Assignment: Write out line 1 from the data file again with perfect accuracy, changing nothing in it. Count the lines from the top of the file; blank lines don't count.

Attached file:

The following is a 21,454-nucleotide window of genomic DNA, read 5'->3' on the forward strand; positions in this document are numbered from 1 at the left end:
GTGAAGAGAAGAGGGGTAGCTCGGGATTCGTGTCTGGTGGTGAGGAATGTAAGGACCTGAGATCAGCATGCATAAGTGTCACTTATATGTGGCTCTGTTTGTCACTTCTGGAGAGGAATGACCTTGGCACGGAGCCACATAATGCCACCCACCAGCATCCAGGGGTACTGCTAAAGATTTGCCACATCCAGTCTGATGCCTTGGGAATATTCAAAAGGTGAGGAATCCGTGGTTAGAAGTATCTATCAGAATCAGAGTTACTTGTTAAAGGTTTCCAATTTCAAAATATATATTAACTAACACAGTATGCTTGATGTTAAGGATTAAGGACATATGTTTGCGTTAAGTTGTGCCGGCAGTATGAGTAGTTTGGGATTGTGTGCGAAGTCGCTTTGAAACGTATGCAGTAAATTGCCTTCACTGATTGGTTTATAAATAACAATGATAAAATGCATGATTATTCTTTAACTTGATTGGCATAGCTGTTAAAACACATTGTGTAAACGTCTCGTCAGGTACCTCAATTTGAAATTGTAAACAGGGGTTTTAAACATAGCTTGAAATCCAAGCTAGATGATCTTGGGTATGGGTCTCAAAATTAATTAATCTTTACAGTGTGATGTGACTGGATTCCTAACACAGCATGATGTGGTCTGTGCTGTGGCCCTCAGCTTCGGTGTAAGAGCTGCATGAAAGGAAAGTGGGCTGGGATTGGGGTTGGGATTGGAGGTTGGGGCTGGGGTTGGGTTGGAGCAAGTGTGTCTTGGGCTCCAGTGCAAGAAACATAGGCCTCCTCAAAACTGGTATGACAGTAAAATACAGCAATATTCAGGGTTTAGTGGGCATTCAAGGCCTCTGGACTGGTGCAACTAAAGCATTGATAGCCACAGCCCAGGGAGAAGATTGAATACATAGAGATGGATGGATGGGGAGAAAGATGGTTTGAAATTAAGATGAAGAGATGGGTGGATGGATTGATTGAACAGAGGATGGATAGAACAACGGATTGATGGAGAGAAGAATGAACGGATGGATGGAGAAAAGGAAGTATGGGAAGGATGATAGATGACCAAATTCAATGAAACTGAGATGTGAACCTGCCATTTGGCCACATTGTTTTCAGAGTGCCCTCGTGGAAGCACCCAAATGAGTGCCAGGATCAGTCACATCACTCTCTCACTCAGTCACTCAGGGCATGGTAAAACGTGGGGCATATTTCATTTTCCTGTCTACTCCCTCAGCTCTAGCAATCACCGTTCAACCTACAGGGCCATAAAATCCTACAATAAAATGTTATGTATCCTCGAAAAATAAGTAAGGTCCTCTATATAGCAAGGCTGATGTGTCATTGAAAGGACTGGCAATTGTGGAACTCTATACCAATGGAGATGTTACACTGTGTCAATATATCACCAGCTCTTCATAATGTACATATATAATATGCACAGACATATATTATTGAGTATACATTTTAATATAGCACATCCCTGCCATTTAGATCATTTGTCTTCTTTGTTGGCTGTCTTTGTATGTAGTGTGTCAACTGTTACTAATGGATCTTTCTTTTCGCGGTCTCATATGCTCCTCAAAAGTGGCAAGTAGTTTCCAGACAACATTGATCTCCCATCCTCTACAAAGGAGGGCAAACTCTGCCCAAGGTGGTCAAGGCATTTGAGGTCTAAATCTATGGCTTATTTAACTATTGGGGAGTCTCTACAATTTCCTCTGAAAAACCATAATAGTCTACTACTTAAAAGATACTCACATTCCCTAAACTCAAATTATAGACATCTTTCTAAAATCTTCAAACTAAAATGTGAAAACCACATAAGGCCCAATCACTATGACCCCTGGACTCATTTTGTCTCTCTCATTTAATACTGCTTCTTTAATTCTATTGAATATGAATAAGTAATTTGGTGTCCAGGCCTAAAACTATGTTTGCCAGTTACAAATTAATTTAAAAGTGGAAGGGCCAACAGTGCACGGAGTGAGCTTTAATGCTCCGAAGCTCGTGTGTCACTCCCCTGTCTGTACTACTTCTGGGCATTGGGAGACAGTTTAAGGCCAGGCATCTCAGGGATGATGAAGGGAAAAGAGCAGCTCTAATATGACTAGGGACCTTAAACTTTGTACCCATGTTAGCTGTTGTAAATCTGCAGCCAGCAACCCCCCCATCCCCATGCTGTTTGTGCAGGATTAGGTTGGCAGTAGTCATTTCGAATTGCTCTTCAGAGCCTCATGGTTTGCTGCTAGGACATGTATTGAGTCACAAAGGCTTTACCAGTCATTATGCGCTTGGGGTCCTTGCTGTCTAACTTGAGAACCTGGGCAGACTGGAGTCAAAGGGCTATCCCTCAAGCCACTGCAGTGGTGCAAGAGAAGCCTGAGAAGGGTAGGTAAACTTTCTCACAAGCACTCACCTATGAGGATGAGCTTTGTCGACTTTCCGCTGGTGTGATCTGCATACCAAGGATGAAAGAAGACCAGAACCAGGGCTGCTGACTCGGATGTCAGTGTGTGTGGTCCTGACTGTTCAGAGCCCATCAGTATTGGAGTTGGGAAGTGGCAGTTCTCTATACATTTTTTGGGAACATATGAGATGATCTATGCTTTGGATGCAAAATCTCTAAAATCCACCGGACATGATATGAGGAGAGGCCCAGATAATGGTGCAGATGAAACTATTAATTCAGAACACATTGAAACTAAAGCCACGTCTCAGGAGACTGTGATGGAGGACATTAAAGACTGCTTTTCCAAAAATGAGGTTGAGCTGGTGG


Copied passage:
The following is a 21,454-nucleotide window of genomic DNA, read 5'->3' on the forward strand; positions in this document are numbered from 1 at the left end: